We now know that when our communities are built to be climate-friendly—with homes, jobs and services close together, and diverse reliable transportation options—we enjoy a lot of other benefits. We get safe streets and active lifestyles. We get an economically competitive region that attracts and supports businesses. We get access and opportunity: People can reach more and better-paying jobs, kids can get around without parents driving them, and seniors and people with disabilities aren’t stranded if they can’t drive.
Ultimately, we get a better quality of life. But we don’t get the benefits if we don’t do the work.
A new report, “Toward a Sustainable Future: Is Southern California on Track?” soon to be released by ClimatePlan and others, has found that changes are starting to happen in California—but we’re not moving fast enough, or doing things differently enough. Now that an international climate agreement to lower carbon pollution has been signed in Paris, California must accelerate its progress.
In 2012, Southern California’s
first Sustainable Community Strategy did an excellent job laying out the first steps to reach a more sustainable future.
The obvious question now is: what has the plan achieved so far? Will kids grow up enjoying cleaner air, living healthier lives, and finding more job opportunities?
The short answer is: maybe. We’re headed in the right direction, but policy change needs to accelerate to achieve projected results.
The report found that cities and counties are starting to invest more in public transit and safe streets for walking and biking. New “first mile/last mile” plans to get people safely and easily to public transit and destinations are being adopted.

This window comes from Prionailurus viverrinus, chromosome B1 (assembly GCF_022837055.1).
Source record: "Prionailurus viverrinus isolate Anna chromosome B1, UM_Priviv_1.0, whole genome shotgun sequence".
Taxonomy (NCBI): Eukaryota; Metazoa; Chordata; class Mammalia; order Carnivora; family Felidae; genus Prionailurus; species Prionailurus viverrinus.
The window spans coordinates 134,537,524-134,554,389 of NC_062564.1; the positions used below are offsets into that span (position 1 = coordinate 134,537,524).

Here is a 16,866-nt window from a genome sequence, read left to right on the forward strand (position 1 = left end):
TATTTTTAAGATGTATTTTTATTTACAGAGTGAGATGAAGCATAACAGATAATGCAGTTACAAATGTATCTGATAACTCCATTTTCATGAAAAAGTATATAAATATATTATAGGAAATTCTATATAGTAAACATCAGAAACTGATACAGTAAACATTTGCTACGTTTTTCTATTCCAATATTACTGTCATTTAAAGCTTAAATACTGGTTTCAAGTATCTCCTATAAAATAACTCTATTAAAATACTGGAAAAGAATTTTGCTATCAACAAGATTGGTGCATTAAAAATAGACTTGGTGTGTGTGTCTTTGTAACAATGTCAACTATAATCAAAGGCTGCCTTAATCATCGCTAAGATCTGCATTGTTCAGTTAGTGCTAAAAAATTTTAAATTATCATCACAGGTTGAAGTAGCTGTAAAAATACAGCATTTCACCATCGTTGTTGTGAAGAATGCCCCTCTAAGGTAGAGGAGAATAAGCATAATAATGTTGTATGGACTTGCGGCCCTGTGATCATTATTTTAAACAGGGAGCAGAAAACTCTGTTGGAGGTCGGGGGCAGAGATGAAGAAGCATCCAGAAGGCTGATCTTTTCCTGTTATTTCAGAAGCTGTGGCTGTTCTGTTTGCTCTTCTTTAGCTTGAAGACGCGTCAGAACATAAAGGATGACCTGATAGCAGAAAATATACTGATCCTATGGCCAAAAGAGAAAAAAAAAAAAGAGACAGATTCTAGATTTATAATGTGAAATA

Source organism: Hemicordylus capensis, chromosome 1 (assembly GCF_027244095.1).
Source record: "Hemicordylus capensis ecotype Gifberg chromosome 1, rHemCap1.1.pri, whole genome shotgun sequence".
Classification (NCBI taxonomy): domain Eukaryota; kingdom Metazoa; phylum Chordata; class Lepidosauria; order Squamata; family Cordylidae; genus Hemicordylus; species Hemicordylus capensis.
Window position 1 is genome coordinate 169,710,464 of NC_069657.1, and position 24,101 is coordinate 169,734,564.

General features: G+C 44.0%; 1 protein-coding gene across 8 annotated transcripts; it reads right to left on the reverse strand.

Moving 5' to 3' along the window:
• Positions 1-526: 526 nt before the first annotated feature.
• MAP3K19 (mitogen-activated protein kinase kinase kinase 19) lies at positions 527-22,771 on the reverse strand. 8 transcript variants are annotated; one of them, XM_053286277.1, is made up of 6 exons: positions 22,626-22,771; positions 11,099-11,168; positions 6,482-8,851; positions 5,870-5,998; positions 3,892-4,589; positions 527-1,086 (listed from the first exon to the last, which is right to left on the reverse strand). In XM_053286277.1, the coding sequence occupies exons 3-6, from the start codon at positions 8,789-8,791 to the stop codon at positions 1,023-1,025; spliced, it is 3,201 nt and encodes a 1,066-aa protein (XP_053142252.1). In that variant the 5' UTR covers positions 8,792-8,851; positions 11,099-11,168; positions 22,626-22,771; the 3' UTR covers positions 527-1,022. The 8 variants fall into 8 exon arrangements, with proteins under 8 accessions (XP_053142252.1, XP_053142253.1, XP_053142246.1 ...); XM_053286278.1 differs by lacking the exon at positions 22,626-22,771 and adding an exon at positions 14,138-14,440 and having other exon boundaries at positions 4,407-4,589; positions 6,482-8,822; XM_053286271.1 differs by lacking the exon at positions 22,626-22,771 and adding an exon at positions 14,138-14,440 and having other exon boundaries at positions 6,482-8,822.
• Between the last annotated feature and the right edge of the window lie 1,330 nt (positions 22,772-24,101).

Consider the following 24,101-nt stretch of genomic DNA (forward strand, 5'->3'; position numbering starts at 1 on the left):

But the region still needs more investment in these transportation options and many others to make the system work.
We are unable to answer some big questions: is the region building enough homes people can afford? Are more jobs and homes being built near high-quality transit—that people of all incomes can depend upon? Is new development focused in existing communities instead of on the last wild areas and farmland? Is the region addressing gentrification and displacement?
Knowing Where We Are
In this era of instant data, that was perhaps our biggest finding: the information isn’t there yet. We need better data and this is an important area in which SCAG can help. Its sophisticated data-gathering can help cities, towns, and regions get better information, faster.
Right now, the region and the state have set goals, mostly around climate change. We know that achieving those goals will bring many benefits—better health, more choices, and more opportunity for all.
But the region has to move ahead together, with regional agencies and local governments working hand in hand.
County Transportation Commissions decide where to invest the region’s billions of dollars for transportation. Cities and counties choose where new jobs and homes go. These two interests must align to meet overall goals.